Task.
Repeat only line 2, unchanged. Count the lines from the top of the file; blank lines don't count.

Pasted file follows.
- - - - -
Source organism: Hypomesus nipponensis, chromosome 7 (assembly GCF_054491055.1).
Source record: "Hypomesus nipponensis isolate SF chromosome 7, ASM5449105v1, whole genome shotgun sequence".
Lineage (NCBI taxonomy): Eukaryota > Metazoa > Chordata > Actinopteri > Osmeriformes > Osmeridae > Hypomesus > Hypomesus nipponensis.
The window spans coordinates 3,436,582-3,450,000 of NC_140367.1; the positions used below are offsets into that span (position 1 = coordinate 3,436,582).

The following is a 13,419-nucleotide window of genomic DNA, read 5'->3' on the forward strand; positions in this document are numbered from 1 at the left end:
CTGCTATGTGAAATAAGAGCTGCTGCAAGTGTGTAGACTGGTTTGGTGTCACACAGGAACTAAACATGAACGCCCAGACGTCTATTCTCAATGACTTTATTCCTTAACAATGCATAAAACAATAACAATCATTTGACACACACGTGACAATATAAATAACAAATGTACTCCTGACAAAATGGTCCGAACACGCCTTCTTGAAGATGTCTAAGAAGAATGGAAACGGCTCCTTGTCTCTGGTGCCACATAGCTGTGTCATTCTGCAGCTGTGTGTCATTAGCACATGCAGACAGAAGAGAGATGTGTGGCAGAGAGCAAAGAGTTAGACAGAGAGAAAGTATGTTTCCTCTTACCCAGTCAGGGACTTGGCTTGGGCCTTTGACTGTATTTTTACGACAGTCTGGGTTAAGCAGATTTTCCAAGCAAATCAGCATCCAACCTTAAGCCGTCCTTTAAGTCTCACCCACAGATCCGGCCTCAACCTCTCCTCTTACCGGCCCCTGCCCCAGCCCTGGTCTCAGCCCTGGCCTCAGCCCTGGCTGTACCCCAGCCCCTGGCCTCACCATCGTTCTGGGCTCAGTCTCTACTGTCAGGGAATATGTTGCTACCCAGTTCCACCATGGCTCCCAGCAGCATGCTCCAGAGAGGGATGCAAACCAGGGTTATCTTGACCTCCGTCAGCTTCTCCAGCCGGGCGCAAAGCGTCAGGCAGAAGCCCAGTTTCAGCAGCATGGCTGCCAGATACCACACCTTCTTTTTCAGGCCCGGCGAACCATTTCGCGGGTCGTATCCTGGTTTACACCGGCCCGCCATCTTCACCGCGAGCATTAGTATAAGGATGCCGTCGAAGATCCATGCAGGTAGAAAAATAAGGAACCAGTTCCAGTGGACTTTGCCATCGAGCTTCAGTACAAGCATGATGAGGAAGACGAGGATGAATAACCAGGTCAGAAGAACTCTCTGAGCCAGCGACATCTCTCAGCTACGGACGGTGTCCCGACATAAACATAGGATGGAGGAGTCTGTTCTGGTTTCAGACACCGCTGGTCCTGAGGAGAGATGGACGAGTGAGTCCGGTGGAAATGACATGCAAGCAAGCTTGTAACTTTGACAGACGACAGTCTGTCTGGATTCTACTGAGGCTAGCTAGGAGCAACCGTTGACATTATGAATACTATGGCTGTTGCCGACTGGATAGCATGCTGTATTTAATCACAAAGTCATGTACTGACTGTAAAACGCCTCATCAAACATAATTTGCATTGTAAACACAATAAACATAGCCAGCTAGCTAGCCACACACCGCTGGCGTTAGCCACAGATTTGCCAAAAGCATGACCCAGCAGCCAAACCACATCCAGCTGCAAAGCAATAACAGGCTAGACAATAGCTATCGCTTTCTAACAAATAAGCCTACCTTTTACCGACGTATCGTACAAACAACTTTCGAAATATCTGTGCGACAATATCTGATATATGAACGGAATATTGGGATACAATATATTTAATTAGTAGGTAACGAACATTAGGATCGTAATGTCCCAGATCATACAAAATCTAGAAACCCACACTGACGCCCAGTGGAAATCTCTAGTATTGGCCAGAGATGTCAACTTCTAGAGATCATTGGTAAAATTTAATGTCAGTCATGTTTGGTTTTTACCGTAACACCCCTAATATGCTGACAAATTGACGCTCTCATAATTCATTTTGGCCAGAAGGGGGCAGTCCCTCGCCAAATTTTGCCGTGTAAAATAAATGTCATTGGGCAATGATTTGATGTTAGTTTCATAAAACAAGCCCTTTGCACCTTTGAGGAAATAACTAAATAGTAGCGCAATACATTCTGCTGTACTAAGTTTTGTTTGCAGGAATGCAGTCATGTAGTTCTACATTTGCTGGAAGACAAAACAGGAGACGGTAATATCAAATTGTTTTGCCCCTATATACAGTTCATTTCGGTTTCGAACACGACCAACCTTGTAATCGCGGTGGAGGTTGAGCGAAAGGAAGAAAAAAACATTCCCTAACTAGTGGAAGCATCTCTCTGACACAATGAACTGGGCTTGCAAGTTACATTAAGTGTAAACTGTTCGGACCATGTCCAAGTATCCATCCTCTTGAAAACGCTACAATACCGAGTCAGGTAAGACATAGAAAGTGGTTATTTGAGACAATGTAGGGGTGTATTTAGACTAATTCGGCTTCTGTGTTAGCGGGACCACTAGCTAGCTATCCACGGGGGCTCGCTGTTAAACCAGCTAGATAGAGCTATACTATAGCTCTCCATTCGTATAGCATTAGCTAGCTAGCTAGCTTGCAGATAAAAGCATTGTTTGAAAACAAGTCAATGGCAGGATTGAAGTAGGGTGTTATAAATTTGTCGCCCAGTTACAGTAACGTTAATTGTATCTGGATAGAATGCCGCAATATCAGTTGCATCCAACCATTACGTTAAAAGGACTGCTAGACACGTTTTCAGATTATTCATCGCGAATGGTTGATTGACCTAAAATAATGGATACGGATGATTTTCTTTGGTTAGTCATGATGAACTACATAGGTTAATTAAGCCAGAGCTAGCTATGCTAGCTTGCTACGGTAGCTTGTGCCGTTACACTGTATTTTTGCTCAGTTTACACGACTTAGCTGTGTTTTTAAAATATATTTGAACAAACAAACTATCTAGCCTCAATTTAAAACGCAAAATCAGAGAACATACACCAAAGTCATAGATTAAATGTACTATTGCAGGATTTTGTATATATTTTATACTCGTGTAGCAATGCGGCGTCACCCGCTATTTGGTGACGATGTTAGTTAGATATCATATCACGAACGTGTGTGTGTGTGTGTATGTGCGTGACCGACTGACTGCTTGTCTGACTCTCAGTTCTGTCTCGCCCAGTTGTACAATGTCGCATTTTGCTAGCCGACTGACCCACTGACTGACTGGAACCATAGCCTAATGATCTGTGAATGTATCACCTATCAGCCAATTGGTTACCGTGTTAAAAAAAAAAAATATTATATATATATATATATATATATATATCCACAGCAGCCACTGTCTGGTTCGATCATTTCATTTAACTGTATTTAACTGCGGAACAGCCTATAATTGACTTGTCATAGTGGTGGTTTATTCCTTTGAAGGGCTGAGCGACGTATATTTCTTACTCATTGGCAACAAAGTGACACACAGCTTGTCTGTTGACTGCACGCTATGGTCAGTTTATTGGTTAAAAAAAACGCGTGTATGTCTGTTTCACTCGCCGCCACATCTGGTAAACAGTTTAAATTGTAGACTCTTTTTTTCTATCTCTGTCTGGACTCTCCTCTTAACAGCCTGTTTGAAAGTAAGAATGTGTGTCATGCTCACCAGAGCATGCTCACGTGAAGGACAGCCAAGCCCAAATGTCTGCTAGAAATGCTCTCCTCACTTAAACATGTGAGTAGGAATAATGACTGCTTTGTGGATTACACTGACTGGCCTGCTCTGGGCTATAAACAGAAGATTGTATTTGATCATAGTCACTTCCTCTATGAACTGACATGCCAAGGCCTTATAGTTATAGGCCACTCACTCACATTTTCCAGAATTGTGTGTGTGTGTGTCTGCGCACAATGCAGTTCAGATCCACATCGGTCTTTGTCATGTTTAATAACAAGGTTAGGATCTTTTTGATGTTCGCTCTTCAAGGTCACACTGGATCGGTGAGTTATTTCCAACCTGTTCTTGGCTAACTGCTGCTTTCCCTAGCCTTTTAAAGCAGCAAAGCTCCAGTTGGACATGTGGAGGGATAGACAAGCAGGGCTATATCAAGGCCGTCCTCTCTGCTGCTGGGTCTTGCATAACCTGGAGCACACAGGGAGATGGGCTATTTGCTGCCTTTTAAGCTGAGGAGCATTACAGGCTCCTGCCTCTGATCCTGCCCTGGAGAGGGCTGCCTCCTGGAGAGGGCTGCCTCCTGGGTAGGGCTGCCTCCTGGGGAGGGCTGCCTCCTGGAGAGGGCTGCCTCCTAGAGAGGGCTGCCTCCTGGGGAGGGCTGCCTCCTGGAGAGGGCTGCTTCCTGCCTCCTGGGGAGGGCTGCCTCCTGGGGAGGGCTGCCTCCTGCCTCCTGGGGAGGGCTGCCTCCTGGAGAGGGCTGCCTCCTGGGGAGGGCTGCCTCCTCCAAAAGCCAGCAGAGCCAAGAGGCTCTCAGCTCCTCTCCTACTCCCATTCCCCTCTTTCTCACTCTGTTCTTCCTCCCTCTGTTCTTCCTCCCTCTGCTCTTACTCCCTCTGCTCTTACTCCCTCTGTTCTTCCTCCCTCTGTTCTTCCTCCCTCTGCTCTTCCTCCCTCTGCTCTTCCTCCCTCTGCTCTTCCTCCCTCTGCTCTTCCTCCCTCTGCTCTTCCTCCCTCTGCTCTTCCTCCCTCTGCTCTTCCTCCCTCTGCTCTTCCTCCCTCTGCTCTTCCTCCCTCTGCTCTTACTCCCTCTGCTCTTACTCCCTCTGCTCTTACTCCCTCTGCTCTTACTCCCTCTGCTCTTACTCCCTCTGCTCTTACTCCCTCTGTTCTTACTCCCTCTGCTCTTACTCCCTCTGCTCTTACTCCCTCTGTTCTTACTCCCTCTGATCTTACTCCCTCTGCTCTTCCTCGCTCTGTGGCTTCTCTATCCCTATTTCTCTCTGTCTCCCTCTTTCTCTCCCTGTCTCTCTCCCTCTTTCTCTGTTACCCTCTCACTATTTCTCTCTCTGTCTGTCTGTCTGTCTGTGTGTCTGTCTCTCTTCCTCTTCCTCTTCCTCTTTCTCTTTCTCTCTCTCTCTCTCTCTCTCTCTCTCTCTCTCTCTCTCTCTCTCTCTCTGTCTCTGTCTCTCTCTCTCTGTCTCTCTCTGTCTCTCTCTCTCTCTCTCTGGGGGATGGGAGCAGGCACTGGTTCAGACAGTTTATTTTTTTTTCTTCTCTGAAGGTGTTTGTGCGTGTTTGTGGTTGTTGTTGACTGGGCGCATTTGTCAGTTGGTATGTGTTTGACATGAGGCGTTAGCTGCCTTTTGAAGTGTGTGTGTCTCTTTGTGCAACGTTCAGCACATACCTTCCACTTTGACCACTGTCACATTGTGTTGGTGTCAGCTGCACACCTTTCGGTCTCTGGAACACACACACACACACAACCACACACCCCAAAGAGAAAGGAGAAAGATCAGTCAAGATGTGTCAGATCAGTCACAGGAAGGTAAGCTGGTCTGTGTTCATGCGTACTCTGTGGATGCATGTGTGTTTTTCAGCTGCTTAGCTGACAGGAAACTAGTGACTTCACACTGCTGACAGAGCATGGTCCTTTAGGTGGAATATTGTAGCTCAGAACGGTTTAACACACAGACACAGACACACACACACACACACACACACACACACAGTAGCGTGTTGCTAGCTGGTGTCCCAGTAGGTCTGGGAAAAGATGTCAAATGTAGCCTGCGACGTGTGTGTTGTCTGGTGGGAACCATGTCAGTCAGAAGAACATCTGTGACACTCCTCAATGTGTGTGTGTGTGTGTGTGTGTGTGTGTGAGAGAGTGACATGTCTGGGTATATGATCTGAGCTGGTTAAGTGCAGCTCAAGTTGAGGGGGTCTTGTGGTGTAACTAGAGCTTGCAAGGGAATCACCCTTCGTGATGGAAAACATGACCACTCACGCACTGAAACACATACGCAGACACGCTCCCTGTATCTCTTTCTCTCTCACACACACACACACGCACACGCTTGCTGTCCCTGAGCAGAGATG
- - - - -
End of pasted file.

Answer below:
Source record: "Hypomesus nipponensis isolate SF chromosome 7, ASM5449105v1, whole genome shotgun sequence".